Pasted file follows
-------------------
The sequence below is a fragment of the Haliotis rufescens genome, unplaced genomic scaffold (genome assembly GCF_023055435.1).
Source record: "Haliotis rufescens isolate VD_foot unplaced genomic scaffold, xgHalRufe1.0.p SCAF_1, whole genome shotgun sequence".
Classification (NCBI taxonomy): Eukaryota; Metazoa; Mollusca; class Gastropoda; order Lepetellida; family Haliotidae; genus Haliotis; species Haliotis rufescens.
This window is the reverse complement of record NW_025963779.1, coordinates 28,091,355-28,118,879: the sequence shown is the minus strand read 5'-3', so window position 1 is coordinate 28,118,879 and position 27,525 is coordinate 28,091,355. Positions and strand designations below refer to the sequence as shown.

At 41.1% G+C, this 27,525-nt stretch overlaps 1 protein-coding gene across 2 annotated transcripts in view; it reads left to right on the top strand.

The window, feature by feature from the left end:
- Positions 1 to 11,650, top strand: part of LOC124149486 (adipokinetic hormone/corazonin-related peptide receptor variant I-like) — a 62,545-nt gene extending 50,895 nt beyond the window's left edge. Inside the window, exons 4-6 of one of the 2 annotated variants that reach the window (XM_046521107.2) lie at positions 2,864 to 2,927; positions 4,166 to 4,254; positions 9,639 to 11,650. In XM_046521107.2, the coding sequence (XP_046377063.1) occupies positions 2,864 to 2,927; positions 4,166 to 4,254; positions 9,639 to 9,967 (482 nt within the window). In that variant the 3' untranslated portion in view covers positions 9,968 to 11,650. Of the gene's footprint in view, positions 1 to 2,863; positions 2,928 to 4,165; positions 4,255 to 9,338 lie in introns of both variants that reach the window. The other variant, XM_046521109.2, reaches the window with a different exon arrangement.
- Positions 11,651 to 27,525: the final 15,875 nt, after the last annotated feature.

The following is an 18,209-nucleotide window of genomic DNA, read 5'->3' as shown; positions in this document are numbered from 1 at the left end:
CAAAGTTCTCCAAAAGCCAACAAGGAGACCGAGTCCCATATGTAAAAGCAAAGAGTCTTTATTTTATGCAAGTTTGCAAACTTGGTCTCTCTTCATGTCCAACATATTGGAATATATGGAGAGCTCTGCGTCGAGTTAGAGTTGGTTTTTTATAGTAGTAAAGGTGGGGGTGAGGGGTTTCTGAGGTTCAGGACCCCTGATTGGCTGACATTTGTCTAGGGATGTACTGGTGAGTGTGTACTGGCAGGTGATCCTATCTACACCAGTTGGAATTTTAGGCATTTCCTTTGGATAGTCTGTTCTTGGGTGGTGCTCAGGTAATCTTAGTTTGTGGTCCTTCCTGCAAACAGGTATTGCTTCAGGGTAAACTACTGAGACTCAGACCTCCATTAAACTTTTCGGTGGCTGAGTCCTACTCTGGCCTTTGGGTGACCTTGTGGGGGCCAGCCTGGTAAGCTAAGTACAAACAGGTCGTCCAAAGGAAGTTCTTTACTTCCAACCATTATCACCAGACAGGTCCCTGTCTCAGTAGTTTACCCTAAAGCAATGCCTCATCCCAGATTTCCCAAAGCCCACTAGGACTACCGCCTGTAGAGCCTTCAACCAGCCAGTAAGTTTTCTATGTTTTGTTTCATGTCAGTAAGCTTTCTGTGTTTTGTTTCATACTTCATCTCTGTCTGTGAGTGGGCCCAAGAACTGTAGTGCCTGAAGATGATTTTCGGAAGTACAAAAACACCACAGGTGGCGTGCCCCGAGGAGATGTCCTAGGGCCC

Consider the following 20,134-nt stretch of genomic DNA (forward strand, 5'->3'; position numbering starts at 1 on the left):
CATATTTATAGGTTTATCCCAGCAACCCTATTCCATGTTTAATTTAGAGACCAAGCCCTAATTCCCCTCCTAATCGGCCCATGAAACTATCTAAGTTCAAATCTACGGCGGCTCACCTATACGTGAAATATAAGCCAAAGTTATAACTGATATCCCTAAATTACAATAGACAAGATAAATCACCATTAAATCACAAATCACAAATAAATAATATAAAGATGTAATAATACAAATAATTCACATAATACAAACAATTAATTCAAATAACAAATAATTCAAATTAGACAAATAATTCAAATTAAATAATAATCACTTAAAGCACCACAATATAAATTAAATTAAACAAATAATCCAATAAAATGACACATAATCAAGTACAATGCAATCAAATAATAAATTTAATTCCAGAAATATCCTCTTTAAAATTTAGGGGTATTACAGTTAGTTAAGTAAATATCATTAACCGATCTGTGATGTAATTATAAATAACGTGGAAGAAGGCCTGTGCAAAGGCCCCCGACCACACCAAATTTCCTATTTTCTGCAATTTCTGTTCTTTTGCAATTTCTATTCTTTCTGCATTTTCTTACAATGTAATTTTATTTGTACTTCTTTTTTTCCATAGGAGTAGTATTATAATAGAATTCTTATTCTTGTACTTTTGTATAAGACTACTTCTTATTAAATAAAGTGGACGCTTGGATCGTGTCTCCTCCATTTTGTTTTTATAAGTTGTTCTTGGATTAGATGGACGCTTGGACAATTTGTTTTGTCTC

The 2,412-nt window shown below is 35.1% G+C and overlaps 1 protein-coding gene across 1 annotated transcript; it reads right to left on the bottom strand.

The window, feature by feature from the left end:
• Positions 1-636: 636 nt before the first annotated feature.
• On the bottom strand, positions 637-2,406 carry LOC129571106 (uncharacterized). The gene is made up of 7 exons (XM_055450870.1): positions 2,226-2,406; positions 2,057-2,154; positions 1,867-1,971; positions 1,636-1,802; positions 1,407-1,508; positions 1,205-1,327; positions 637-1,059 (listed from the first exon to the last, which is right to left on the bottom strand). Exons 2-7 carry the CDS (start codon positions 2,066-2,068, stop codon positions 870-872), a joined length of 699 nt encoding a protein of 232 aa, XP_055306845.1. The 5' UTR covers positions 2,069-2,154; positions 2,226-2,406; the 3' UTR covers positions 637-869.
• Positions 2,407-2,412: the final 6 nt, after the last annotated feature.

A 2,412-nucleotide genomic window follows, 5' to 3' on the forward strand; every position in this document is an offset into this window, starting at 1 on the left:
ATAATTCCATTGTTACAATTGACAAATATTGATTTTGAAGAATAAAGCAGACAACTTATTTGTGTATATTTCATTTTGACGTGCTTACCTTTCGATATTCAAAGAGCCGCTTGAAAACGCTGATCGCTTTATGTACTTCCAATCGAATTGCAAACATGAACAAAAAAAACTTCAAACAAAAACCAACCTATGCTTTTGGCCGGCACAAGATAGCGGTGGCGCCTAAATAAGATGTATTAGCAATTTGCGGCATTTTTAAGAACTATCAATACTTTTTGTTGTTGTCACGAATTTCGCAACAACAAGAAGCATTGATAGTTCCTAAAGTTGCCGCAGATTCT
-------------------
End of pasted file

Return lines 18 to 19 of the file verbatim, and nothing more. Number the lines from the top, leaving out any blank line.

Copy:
A 2,412-nucleotide genomic window follows, 5' to 3' on the forward strand; every position in this document is an offset into this window, starting at 1 on the left:
ATAATTCCATTGTTACAATTGACAAATATTGATTTTGAAGAATAAAGCAGACAACTTATTTGTGTATATTTCATTTTGACGTGCTTACCTTTCGATATTCAAAGAGCCGCTTGAAAACGCTGATCGCTTTATGTACTTCCAATCGAATTGCAAACATGAACAAAAAAAACTTCAAACAAAAACCAACCTATGCTTTTGGCCGGCACAAGATAGCGGTGGCGCCTAAATAAGATGTATTAGCAATTTGCGGCATTTTTAAGAACTATCAATACTTTTTGTTGTTGTCACGAATTTCGCAACAACAAGAAGCATTGATAGTTCCTAAAGTTGCCGCAGATTCT